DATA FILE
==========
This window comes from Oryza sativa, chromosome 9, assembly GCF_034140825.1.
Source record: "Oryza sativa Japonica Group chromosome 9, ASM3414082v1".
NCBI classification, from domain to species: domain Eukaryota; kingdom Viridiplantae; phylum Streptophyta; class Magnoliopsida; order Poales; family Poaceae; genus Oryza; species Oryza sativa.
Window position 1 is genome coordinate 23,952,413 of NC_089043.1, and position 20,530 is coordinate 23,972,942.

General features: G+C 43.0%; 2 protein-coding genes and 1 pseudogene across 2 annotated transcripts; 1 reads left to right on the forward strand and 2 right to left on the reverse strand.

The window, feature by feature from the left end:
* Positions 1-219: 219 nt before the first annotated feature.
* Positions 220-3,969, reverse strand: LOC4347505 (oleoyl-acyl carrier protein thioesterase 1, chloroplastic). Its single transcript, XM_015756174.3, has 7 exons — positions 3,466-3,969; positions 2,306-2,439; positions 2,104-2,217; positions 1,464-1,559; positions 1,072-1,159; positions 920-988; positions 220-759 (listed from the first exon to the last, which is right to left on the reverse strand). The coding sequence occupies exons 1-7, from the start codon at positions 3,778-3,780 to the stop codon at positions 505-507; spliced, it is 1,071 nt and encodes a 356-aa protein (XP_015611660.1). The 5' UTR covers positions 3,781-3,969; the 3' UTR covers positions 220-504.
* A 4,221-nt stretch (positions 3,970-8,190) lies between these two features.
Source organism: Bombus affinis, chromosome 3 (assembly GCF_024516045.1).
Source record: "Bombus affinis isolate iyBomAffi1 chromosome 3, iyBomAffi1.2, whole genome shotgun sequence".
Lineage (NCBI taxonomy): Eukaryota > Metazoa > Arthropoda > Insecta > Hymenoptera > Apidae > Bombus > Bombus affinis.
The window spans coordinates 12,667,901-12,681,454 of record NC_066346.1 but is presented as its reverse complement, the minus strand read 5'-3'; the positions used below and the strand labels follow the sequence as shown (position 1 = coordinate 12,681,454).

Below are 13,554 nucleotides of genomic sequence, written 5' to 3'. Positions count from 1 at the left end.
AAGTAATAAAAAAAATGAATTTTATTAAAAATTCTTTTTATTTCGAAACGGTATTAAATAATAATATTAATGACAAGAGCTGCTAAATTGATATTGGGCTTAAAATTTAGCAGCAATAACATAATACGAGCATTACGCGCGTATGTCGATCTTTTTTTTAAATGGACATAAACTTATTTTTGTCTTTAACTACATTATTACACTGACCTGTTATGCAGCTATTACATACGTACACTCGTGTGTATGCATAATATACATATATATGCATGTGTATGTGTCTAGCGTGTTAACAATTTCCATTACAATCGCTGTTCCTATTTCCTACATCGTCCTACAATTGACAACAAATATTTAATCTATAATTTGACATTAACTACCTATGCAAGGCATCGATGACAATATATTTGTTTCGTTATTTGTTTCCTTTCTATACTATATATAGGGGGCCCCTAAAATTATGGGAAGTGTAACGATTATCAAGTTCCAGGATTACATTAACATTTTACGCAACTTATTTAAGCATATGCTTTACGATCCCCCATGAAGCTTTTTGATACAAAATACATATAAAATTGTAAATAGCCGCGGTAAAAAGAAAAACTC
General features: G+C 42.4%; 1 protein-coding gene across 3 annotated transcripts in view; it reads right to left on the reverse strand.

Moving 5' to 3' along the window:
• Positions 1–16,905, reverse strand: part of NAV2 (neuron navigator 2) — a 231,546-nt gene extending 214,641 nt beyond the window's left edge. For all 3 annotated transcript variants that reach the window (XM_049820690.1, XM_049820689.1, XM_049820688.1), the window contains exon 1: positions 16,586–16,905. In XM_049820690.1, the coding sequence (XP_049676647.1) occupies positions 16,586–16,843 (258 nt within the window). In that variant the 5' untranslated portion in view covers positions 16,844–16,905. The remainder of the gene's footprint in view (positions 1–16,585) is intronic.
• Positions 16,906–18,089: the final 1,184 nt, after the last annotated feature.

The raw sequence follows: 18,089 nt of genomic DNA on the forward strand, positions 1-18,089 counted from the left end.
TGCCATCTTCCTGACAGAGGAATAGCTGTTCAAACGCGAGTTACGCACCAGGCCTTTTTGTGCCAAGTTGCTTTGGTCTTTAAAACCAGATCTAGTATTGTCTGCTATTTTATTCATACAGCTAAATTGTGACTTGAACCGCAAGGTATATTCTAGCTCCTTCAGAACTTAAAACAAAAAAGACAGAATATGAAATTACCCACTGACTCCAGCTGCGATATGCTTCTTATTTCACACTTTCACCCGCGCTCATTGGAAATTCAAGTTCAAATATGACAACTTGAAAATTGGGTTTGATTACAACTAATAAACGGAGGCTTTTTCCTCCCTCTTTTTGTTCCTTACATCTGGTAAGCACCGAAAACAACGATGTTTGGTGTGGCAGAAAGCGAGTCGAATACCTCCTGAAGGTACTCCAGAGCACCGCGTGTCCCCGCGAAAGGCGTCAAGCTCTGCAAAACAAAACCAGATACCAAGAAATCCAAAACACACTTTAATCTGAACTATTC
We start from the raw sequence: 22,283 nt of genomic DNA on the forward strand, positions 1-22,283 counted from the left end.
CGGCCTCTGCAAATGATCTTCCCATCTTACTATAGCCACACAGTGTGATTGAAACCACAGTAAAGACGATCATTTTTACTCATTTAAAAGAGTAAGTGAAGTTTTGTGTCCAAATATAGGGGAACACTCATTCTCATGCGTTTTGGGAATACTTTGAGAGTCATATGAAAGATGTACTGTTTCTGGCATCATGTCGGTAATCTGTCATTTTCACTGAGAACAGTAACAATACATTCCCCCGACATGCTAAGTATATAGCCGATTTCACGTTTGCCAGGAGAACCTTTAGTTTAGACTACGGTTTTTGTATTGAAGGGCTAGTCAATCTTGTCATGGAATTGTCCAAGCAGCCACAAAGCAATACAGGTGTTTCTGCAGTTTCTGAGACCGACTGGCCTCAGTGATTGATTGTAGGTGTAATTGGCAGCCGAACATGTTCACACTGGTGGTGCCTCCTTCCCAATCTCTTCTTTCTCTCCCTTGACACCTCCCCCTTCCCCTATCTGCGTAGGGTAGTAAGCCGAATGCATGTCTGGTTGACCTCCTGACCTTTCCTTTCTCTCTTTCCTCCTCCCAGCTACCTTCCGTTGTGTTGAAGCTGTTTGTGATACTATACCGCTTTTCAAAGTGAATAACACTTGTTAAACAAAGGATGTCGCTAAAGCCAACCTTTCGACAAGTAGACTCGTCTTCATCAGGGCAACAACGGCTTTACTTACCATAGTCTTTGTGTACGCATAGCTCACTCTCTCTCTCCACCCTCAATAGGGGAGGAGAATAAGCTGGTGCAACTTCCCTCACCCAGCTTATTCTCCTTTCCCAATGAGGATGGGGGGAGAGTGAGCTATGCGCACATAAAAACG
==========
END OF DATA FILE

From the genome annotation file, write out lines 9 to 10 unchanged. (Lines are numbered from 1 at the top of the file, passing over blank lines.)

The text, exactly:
* A 4,221-nt stretch (positions 3,970-8,190) lies between these two features.
Source organism: Bombus affinis, chromosome 3 (assembly GCF_024516045.1).